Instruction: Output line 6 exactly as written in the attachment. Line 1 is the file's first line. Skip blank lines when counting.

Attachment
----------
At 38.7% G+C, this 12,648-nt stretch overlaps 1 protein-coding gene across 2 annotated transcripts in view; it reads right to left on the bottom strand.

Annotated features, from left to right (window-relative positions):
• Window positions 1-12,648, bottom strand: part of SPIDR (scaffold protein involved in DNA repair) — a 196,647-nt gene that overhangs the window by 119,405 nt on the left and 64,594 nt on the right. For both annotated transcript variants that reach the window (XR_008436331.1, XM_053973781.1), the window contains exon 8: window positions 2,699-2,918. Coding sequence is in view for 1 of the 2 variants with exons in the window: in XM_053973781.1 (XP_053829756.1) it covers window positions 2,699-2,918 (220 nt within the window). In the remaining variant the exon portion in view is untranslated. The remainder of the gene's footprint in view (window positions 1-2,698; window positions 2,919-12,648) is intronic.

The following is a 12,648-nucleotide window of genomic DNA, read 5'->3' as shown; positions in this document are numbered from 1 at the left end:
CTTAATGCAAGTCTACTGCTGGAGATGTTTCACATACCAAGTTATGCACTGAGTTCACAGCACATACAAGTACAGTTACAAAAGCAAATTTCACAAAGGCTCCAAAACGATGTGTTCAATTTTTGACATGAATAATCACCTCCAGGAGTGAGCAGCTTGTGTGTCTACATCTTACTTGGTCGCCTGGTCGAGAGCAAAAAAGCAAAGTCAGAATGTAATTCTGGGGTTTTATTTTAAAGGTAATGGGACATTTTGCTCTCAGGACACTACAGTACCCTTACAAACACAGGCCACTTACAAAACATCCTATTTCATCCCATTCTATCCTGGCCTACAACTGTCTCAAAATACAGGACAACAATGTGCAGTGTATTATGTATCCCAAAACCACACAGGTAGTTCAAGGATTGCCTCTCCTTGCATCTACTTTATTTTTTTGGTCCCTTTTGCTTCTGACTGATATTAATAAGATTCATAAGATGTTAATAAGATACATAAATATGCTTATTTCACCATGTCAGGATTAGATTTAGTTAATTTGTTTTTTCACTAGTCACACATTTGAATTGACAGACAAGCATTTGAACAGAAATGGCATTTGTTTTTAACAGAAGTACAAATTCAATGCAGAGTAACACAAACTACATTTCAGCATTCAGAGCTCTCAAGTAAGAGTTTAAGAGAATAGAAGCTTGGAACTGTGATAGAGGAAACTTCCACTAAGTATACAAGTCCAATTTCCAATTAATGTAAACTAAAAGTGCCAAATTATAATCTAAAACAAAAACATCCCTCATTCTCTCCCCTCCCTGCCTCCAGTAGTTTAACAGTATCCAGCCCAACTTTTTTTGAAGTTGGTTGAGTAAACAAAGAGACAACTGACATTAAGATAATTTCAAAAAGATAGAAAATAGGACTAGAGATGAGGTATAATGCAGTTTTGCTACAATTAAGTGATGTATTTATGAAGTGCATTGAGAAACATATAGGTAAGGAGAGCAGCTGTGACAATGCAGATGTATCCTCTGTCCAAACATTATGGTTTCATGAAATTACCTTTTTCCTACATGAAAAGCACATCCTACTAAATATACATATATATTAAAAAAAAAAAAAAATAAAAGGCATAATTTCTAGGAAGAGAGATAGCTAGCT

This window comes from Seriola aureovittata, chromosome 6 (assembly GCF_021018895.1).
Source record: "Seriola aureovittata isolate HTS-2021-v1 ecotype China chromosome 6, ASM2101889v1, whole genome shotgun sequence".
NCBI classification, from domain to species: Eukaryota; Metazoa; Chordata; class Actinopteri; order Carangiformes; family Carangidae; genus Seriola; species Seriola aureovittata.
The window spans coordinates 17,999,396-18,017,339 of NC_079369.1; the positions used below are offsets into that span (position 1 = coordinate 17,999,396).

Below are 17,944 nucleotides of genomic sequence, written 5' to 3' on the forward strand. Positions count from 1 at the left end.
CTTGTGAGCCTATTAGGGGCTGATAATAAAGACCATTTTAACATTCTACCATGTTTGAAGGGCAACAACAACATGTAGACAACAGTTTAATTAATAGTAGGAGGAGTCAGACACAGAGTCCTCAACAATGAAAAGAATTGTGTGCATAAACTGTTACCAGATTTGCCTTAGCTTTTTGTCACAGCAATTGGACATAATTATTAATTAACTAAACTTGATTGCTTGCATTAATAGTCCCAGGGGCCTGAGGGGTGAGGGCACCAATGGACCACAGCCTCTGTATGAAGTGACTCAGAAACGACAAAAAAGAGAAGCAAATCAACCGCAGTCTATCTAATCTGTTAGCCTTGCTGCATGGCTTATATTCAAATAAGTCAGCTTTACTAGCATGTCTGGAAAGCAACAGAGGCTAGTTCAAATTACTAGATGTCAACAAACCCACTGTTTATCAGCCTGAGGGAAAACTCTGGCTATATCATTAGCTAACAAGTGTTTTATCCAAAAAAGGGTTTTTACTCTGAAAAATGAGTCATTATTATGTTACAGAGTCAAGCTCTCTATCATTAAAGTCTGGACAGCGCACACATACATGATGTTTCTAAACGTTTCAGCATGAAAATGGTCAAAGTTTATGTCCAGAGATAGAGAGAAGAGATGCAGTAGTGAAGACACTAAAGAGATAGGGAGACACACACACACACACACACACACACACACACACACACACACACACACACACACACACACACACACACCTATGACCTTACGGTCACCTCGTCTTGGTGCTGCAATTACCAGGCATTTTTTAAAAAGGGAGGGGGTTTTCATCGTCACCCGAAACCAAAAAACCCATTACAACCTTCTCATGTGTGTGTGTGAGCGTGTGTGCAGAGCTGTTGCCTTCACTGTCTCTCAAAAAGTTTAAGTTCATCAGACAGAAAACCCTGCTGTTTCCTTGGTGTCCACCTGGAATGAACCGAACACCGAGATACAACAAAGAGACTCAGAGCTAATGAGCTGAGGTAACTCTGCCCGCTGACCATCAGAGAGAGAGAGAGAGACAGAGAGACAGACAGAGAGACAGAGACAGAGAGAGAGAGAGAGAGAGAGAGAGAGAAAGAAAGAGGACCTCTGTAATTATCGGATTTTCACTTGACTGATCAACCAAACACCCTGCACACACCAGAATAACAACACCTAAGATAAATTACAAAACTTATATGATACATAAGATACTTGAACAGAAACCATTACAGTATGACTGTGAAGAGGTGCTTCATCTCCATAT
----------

This window comes from Seriola aureovittata, chromosome 6 (assembly GCF_021018895.1).